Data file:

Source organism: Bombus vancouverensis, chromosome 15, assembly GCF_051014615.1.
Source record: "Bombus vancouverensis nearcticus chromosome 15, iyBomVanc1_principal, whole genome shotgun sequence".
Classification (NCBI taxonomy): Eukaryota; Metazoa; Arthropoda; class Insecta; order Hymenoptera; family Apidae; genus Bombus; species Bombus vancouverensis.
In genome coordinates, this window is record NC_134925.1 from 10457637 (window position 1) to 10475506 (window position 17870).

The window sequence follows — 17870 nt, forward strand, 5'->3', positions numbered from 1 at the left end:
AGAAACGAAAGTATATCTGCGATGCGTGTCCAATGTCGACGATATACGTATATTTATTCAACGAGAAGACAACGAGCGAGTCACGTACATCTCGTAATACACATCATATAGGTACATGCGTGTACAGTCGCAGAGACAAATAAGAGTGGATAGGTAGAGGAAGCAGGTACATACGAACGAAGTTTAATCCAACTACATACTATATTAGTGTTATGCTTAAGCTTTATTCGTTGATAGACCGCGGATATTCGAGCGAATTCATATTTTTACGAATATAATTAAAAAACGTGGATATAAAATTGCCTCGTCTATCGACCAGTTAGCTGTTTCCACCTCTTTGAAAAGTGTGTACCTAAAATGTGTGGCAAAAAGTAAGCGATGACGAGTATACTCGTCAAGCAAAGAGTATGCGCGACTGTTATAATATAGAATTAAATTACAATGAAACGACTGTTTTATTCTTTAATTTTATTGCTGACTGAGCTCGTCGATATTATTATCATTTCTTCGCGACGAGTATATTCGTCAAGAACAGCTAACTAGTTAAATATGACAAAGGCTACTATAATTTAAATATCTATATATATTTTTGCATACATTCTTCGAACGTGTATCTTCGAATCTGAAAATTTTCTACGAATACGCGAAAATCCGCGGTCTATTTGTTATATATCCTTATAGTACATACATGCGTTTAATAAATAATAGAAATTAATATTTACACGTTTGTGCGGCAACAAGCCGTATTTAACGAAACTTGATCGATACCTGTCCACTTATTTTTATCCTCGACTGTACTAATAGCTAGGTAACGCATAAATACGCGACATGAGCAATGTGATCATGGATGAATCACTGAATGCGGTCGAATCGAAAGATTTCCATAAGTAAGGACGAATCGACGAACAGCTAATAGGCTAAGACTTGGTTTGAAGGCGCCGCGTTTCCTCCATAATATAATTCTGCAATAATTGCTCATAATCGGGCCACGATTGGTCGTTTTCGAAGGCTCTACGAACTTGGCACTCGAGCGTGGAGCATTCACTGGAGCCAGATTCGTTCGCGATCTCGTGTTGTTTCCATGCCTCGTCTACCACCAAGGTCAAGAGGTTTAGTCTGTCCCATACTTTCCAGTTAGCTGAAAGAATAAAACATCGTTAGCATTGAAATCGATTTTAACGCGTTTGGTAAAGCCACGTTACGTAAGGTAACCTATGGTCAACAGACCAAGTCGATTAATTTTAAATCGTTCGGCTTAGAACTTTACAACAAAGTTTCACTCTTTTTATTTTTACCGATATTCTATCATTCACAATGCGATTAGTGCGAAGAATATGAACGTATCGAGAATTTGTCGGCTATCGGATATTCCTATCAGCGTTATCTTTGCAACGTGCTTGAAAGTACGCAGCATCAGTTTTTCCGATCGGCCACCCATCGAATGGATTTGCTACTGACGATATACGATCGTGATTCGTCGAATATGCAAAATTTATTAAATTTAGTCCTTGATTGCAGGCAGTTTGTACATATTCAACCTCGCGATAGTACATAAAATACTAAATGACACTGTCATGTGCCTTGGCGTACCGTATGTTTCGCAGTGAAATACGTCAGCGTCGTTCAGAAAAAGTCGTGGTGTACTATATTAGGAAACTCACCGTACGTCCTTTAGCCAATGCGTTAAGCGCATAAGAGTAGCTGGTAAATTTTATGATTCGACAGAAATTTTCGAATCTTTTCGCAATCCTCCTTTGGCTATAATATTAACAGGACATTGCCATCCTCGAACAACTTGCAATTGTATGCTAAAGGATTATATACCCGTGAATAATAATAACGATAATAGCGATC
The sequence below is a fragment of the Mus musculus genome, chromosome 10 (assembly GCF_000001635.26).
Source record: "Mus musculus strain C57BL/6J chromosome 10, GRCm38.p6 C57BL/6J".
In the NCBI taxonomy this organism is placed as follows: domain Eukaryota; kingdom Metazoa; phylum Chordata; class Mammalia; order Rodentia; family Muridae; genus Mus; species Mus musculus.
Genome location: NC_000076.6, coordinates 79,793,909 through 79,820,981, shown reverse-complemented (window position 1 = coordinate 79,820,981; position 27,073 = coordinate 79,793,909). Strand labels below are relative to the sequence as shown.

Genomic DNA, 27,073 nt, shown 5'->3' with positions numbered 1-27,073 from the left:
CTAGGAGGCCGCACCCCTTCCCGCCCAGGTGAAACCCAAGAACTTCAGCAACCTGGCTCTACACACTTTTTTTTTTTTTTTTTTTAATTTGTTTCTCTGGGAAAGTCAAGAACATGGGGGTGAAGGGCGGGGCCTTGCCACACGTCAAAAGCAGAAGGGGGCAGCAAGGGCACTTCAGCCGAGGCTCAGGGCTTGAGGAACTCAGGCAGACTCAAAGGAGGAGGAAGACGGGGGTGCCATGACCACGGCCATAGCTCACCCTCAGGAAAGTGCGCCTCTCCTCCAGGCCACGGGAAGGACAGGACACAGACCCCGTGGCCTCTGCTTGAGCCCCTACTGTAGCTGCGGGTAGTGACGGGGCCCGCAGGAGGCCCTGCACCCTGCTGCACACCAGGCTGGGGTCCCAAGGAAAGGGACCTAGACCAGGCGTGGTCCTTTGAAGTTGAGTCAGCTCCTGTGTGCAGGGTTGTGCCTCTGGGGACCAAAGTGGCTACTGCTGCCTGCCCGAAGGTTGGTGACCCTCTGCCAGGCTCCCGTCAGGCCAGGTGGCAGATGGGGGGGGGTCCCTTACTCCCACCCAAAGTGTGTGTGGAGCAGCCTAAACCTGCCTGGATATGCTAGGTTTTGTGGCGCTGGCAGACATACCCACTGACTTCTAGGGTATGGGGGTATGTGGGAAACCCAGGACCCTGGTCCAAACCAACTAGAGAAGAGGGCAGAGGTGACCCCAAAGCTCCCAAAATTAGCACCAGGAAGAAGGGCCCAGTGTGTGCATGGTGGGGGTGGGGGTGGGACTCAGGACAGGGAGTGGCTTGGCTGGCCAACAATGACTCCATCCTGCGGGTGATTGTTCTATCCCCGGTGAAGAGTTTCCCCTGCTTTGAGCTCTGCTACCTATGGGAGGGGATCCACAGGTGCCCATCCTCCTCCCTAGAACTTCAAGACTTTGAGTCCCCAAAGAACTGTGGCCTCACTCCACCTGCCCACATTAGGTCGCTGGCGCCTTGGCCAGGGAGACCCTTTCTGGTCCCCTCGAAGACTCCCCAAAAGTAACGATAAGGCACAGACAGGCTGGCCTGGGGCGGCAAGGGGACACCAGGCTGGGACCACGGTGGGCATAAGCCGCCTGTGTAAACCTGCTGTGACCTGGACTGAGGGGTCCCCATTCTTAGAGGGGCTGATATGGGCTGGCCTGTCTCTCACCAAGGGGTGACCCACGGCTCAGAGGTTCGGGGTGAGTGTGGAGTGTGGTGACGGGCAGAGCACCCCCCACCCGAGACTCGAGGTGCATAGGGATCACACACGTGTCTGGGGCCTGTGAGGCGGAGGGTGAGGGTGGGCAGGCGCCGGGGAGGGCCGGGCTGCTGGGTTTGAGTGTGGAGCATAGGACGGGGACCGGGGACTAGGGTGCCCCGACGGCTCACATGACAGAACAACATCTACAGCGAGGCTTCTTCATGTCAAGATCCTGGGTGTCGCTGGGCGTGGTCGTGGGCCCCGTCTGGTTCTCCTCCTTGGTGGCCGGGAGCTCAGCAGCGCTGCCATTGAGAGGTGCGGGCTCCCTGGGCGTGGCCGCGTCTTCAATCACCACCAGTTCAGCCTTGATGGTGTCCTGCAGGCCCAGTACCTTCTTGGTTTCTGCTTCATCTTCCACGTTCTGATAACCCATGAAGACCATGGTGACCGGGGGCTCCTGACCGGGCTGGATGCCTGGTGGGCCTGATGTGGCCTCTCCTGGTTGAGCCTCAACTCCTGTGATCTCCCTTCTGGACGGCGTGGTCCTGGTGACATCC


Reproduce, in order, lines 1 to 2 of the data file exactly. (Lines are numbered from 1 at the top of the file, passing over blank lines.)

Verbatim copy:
Source organism: Bombus vancouverensis, chromosome 15, assembly GCF_051014615.1.
Source record: "Bombus vancouverensis nearcticus chromosome 15, iyBomVanc1_principal, whole genome shotgun sequence".